There is also a lot of "meta" self-parody in this movie, exposing the bullshit aspects entertainment & mass media. This is mostly done through humorous situations & conversations involving Mr. Anderson's game company. There is a discussion how Warner Bros. is demanding a new Matrix game, even though Thomas doesn't want to make one. The production company & the money are in control, not the creator.
I thought it was interesting how the advances in real-world technology since the flip phones of the original movie were addressed. One scene I especially liked, that's shown in the trailer, is where he is in an elevator & looks up into the mirrored ceiling to see everyone staring into their mobile devices. We are becoming more "jacked-in" to our Matrix, the Internet, all the time. People's brains are addicted to this connection to virtual space in a way that is making it inseparable from our natural conscious experience.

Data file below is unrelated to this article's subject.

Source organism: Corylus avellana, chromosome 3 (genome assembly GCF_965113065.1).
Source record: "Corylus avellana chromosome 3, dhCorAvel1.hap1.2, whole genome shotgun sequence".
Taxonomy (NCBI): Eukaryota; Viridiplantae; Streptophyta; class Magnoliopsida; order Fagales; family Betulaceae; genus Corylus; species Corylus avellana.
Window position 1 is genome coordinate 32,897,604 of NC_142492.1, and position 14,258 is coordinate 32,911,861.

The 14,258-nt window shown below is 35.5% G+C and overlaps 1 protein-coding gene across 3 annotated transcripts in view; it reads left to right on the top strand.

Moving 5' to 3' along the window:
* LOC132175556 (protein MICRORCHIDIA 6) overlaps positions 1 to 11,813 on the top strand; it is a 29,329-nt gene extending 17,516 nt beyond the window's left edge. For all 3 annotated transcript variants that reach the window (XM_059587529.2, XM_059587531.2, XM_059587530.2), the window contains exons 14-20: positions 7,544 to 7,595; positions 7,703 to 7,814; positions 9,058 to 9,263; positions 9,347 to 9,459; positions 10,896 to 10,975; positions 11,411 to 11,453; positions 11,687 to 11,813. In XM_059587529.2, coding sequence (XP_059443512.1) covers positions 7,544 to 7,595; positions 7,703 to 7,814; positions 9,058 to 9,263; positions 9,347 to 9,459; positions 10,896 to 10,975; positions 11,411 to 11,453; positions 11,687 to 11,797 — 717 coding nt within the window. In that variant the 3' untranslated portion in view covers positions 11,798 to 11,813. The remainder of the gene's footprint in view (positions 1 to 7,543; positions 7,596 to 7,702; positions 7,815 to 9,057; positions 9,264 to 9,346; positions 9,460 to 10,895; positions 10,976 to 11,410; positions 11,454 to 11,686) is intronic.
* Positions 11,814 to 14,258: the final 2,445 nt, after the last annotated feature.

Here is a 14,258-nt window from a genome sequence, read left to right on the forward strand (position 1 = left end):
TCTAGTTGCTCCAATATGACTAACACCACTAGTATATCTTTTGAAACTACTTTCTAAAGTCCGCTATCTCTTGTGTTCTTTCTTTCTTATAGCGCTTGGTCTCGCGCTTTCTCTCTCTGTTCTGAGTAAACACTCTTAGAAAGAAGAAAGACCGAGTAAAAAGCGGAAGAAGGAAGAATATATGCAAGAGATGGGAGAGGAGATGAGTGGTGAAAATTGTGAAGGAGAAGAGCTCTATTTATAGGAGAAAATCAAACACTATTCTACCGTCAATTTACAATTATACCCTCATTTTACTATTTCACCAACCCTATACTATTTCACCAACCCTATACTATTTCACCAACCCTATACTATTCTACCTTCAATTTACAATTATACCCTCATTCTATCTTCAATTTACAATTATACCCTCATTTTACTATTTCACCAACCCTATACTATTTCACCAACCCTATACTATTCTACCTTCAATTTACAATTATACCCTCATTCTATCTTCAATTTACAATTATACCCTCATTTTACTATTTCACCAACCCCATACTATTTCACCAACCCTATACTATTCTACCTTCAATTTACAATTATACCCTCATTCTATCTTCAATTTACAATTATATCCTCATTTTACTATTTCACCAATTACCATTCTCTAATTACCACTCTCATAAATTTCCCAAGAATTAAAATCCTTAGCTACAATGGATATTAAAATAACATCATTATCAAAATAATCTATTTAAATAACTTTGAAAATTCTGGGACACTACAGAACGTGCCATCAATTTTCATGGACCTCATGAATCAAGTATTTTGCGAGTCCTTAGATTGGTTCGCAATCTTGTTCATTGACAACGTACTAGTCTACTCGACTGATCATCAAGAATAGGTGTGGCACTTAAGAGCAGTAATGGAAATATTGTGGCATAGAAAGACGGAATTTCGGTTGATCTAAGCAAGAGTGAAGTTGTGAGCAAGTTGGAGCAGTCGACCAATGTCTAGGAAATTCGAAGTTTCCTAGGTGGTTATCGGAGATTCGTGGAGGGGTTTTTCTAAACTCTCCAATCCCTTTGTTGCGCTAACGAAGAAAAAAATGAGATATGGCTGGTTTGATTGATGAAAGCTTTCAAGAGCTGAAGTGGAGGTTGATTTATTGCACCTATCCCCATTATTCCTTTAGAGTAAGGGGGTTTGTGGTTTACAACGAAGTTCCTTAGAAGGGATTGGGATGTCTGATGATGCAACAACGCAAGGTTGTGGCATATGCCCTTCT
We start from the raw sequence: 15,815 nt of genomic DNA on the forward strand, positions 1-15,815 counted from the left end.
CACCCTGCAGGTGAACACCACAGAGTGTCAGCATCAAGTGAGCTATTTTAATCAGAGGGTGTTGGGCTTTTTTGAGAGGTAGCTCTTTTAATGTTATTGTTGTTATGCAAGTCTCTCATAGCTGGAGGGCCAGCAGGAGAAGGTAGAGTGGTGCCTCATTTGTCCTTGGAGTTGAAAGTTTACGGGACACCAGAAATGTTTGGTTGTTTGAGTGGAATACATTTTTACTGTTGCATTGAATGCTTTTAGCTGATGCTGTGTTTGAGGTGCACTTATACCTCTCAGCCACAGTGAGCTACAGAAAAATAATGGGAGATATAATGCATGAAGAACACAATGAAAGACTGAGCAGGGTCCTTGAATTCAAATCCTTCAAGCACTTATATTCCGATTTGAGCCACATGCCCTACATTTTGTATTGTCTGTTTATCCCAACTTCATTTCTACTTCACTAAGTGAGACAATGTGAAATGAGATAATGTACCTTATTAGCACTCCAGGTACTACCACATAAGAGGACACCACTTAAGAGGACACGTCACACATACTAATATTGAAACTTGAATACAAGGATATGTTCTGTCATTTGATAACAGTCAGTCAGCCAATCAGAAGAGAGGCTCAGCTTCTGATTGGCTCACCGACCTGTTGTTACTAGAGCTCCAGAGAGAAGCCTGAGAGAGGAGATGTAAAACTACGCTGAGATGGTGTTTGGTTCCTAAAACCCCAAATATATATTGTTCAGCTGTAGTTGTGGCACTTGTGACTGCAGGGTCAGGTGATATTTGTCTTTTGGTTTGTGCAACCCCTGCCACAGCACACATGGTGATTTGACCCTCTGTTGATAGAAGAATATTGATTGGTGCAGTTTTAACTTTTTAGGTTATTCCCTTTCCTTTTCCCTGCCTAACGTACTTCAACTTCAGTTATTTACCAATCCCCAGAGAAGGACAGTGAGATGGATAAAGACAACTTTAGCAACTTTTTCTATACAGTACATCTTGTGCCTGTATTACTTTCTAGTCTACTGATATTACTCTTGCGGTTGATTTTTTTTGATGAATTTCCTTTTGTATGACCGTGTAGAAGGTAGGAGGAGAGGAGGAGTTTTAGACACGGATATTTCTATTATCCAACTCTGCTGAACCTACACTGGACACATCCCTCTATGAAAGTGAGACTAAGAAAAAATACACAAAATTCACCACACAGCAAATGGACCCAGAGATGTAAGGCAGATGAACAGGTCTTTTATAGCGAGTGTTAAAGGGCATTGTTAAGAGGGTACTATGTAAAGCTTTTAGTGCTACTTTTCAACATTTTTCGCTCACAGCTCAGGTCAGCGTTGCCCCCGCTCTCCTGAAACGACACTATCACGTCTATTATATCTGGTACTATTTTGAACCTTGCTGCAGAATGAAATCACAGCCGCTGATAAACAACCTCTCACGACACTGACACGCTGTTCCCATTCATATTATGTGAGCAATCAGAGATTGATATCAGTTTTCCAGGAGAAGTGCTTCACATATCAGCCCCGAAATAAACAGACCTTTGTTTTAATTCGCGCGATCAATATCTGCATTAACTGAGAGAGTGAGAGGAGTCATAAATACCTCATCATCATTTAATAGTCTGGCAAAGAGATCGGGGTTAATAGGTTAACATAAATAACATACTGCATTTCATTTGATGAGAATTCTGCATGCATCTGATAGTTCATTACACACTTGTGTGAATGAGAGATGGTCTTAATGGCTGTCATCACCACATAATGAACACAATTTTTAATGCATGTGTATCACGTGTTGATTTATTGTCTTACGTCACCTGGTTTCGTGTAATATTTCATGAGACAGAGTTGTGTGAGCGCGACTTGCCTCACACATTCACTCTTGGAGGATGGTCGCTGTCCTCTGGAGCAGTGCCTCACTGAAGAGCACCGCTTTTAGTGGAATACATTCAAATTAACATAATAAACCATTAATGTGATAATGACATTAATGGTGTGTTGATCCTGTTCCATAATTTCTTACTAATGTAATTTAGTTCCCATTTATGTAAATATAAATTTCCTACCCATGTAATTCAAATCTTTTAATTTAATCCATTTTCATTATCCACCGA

Inevitably, Thomas Anderson finds out there is more to his reality, as he has suspected all along. After assimilating & neutralizing the threat of Agent Smith in Revolutions, it turns out the machines have kept him and Trinity alive. The machines have kept them in special pods, close to one another for decades after reviving and rebuilding their biological bodies. As the Anomaly, their presence and proximity to one another somehow stabilizes the Matrix for all other humans.
One thing I thought was a great continuation of the story was that after Revolutions and the peace Neo's actions ushered in, the machines began to integrate into human society. Zion was destroyed by continued warfare, but the machines were able to join & help humans in the new city of Io to greatly improve their quality of life. The original Matrix movies had a very "us vs. them" approach to the human relationship to machines, until Neo realized the only way to end the conflict was to merge into a more symbiotic existence.